Current environment

The COVID-19 crisis catalyzed the use of telemedicine, with adoption by major hospital centers, and expansion to application in complex care models such as cancer care and neurologic disorders. The first big adjustment that created this change was with reimbursement. Insurance coverage was previously fragmented, with 29 states having telehealth parity laws requiring that private insurers cover telehealth services to the same extent as in-person care. With Medicaid, 48 states covered telehealth services. However, Medicare only reimbursed clinical facilities in areas that had a shortage of health care providers. As of 2012, Medicare only spent $5 M (0.001% of total expenditure) on telemedicine services. However, in 2020, telehealth coverage was expanded in response to the pandemic. Under the Coronavirus Preparedness and Response Supplemental Appropriations Act 2020, the Centers for Medicare and Medicaid Services (CMS) waived key telehealth requirements, allowing Medicare beneficiaries to receive services from their homes with fewer restrictions. The US requirement that the patient and clinician must be in the same state was lifted for both Medicare and Medicaid, but not for those with private or no insurance. Medicare thus began reimbursing telehealth services for the same dollar amount as in-person visits. In response, private insurers also began to reimburse telehealth.

The second big adjustment was to state licensure requirements. Current guidelines require providers to have licenses in each state in which they practice, a costly and time-consuming issue for health systems that span several states and telehealth services that reach patients regardless of where they are located. There has yet to be agreement about how best to manage the issue, with some supporting the current practice, some supporting licensure compacts that span several states or regions, and some even suggesting one license for the entire country.

In response, some states relaxed their guidelines during the ongoing COVID-19 crisis, but providers noted that the process was confusing and nonuniform, with each state having its own rules, such as the necessity of obtaining temporary licenses to practice telemedicine in some states. Moreover, those emergency measures were slated to end with the emergency.

Prior to the pandemic, the Department of Veterans Affairs was the only exception to licensing restrictions. The Veterans E -Health and Telemedicine Support (VETS) Act in 2017 granted VAMC physicians approval to treat veterans in any location via telehealth. Recently, there were two bills introduced to Congress that would enable all providers to use telehealth in any state during the coronavirus pandemic. Both the Temporary Reciprocity to Ensure Access to Treatment (TREAT) Act and the Equal Access to Care Act are pending approval (as of this publication) and waive licensing restrictions temporarily.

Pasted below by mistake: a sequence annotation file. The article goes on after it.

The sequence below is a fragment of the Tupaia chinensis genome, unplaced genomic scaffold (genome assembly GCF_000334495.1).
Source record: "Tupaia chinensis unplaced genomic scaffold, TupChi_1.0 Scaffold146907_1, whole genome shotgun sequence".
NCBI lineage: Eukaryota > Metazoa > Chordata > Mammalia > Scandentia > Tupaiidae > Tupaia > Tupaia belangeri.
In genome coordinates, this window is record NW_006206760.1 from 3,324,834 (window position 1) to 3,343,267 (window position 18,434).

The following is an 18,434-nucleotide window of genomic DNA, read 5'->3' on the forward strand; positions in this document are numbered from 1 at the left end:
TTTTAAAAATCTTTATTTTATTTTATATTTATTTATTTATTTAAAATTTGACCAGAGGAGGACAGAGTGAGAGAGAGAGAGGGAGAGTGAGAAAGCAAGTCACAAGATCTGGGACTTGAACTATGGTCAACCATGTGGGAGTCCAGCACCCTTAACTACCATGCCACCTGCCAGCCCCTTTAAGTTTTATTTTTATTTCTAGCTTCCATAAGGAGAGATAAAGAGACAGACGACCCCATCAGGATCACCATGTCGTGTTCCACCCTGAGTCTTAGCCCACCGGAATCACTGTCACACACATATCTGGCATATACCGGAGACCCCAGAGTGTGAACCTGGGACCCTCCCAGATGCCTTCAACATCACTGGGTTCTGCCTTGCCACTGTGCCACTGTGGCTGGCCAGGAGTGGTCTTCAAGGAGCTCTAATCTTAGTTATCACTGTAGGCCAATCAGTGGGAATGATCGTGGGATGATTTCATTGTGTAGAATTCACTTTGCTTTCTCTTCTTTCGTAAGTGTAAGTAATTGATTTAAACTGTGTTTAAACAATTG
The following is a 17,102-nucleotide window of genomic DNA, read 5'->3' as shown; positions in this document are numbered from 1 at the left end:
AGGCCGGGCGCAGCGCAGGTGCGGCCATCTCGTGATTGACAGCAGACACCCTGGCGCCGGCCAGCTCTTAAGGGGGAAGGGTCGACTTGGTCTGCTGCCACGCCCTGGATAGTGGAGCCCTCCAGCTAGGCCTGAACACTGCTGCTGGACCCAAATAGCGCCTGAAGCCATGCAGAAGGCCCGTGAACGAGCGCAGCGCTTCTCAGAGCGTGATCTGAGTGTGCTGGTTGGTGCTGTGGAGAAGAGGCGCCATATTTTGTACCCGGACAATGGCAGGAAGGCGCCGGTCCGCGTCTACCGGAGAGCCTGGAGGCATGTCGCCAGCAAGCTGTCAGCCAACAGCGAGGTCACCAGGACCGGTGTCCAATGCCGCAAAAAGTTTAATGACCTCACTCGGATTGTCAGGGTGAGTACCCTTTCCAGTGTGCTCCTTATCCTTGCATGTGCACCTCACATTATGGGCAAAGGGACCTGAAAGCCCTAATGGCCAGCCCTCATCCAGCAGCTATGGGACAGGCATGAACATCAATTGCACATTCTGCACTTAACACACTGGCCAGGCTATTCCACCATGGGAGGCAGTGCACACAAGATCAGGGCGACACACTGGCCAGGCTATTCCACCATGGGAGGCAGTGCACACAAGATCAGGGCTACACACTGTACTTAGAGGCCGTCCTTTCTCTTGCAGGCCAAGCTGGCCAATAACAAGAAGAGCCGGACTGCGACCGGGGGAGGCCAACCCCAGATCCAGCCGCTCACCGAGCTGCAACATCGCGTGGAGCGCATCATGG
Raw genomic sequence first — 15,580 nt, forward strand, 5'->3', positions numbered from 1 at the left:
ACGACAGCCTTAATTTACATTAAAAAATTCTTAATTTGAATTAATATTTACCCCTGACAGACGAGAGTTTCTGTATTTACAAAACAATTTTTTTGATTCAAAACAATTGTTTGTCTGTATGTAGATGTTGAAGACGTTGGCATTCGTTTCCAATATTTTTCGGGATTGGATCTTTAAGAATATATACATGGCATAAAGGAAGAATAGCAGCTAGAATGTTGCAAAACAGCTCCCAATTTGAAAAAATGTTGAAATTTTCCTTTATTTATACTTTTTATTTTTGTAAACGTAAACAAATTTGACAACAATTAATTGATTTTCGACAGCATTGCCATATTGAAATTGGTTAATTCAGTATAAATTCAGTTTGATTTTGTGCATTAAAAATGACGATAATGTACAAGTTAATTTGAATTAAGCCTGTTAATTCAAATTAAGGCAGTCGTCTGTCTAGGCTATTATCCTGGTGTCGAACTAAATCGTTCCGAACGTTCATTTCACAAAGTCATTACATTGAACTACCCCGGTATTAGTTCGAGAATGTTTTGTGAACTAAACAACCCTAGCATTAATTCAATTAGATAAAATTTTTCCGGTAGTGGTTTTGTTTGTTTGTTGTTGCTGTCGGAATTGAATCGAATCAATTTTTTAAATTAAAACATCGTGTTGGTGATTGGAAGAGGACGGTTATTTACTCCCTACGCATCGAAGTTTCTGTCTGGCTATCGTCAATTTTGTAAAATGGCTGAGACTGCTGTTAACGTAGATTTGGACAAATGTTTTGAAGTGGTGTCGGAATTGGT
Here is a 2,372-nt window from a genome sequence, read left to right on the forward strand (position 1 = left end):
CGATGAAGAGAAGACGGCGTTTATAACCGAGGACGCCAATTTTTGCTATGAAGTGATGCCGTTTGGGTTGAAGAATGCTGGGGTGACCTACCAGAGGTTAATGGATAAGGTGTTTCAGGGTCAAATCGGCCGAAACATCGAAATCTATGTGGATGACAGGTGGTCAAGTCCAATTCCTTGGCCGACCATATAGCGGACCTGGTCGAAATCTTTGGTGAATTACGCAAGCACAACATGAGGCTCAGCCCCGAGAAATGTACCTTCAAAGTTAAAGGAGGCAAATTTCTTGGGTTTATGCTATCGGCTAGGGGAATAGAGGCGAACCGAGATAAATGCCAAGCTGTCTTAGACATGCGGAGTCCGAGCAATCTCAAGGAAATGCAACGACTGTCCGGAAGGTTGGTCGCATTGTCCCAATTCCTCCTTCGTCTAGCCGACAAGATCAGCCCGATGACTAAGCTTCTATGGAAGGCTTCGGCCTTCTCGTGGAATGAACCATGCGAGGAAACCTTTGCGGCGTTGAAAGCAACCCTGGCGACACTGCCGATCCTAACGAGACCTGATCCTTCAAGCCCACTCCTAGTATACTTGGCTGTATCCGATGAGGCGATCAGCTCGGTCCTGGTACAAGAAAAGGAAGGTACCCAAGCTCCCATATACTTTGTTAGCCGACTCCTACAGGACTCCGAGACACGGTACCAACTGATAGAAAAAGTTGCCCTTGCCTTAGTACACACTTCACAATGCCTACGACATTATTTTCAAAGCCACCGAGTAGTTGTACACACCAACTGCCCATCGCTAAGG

Nonetheless, the overall response triggered by Medicare reimbursement for telemedicine was the widespread, rapid adoption of telemedicine by most major health care centers as part of the clinical practice, not just in rural areas. Predating the pandemic, Kaiser Permanente of Northern California was the largest organization, outside of the Department of Defense and the Department of Veterans Affairs, to cover the use of telehealth to improve care quality and reduce costs. It provoked extensive adoption of telehealth visits within Kaiser, and empirical confirmation of its value, as measured by quality metrics and cost reductions. In 2016, Kaiser had more virtual visits than in-person visits.

Subsequent to pandemic provisions, many large organizations have become adopters of telehealth. Notably, the country’s largest cancer hospital, the UT MD Anderson Cancer Center (MDACC), went from little to no activity to providing 25%–30% of ambulatory care using video visits, as of the time of this publication. Another prescient example is with chronic neurological disorders. Individuals with neurological diseases are at increased risk when coinfected with COVID-19 because of their advanced age (e.g., Alzheimer’s), comorbid conditions (e.g., respiratory impairment in amyotrophic lateral sclerosis), or immunosuppressive treatments. To mitigate risk, telemedicine and remote home monitoring have been used to continue care. As a result, awareness has grown that this model has advantages that will continue post-pandemic, such as: (1) telemedicine facilitates care that is delivered close to the patient’s home, reducing the risk for events such as falls or seizures; (2) treatment responses that are challenging to capture during episodic outpatient visits are more likely to be observed at home due to more frequent monitoring; (3) home monitoring also permits better observations of treatment outcomes, as with Parkinson’s disease patients, who episodically can move well when observed by clinicians; (4) home environments provide greater confidentiality (useful because clinic visits can be associated with stigma); and (5) reducing inefficient and at times unsafe outpatient clinic visits, which can require individuals to travel long distances and incur considerable expense . Consequently, telehealth startups are increasingly targeting large self-insured employers, health care organizations, and hospital systems with services ranging from video visits to remote monitoring and patient education. This large-scale movement into telehealth has suddenly brought new focus to evaluation of mostly unproven care models for increasing access and improving patient health.